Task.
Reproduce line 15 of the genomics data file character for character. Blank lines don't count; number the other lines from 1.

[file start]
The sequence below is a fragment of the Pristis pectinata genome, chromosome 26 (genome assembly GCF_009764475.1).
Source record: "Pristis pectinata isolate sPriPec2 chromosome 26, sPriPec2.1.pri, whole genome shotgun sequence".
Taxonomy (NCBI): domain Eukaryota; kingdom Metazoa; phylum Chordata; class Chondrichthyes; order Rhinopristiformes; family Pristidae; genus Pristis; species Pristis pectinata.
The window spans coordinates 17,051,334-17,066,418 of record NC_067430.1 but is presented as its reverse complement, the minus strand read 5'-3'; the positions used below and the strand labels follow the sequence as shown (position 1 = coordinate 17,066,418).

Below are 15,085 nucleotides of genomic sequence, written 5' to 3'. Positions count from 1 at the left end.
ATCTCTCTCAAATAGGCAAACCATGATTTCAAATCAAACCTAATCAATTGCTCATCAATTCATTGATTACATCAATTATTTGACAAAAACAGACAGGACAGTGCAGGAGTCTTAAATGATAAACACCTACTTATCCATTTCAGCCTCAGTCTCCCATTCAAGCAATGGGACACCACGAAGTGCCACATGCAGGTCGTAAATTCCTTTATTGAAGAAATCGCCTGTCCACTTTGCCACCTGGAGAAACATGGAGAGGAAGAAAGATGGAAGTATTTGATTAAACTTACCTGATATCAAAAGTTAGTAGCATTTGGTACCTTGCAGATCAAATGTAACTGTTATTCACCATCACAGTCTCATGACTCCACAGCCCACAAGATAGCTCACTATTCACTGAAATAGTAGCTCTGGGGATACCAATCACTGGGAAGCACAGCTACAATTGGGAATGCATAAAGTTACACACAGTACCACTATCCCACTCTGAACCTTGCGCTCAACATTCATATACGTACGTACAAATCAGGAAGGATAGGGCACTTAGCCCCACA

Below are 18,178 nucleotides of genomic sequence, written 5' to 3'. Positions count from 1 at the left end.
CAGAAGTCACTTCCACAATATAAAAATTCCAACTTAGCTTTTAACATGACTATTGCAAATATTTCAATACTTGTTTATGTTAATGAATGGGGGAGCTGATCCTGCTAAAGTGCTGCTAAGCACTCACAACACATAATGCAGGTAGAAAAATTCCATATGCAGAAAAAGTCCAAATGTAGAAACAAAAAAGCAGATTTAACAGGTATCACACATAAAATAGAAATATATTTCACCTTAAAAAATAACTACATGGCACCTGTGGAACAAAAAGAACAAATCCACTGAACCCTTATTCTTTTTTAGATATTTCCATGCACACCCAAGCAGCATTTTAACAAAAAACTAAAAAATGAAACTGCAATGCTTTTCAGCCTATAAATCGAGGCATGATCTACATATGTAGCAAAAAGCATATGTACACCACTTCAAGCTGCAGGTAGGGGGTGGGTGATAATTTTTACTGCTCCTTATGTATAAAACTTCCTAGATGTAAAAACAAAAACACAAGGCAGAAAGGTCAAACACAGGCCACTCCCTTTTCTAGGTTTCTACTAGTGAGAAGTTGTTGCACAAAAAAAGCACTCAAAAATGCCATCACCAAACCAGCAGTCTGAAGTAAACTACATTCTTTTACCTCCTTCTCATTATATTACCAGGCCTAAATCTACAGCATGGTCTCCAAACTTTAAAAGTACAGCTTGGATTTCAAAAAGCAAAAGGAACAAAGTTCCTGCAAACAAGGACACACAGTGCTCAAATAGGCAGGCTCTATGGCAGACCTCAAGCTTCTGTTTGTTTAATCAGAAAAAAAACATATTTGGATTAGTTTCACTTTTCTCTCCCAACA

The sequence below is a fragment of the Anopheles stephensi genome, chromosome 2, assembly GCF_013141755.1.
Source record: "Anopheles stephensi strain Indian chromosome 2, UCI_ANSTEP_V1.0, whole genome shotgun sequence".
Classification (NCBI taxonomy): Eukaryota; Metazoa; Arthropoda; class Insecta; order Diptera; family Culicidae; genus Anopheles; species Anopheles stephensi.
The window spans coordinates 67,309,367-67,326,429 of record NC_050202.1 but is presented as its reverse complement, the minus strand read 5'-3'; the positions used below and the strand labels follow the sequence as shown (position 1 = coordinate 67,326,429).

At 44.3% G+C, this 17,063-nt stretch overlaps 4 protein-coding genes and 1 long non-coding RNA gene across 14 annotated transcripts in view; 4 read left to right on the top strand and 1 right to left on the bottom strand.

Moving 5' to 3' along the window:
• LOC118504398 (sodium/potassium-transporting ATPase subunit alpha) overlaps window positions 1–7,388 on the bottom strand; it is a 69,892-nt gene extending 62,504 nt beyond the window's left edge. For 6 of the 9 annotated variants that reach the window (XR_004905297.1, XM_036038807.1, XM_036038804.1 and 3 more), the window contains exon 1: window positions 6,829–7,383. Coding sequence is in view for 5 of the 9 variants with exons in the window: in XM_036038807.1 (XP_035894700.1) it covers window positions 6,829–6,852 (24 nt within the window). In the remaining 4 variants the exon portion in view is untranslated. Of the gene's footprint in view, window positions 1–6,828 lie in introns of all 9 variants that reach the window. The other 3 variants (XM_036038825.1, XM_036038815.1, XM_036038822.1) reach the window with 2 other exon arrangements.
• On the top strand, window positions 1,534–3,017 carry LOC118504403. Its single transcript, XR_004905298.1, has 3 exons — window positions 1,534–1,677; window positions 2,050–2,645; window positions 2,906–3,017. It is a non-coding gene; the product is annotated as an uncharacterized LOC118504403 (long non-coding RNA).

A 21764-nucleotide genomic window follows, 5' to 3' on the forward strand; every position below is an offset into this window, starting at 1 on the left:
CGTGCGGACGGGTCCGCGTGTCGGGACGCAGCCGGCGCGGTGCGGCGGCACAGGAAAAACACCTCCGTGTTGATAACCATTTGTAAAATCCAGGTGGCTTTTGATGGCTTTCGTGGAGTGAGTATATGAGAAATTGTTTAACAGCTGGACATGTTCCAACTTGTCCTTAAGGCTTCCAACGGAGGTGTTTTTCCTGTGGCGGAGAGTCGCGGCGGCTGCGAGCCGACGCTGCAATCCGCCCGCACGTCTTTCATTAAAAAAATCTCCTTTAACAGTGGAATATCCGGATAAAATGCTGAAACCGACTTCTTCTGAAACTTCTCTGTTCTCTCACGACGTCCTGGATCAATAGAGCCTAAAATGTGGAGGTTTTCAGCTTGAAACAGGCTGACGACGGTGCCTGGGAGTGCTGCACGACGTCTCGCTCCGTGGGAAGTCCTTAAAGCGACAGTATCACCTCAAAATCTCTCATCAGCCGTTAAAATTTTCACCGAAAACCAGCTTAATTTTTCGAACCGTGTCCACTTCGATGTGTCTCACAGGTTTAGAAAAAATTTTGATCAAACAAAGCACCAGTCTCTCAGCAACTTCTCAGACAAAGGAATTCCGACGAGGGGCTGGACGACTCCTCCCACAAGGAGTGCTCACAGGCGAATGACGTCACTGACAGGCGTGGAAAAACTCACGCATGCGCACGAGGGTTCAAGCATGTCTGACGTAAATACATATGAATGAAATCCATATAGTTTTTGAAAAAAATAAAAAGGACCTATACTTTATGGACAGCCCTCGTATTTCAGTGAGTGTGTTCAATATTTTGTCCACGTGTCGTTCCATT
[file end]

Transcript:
• LOC118504398 (sodium/potassium-transporting ATPase subunit alpha) overlaps window positions 1–7,388 on the bottom strand; it is a 69,892-nt gene extending 62,504 nt beyond the window's left edge. For 6 of the 9 annotated variants that reach the window (XR_004905297.1, XM_036038807.1, XM_036038804.1 and 3 more), the window contains exon 1: window positions 6,829–7,383. Coding sequence is in view for 5 of the 9 variants with exons in the window: in XM_036038807.1 (XP_035894700.1) it covers window positions 6,829–6,852 (24 nt within the window). In the remaining 4 variants the exon portion in view is untranslated. Of the gene's footprint in view, window positions 1–6,828 lie in introns of all 9 variants that reach the window. The other 3 variants (XM_036038825.1, XM_036038815.1, XM_036038822.1) reach the window with 2 other exon arrangements.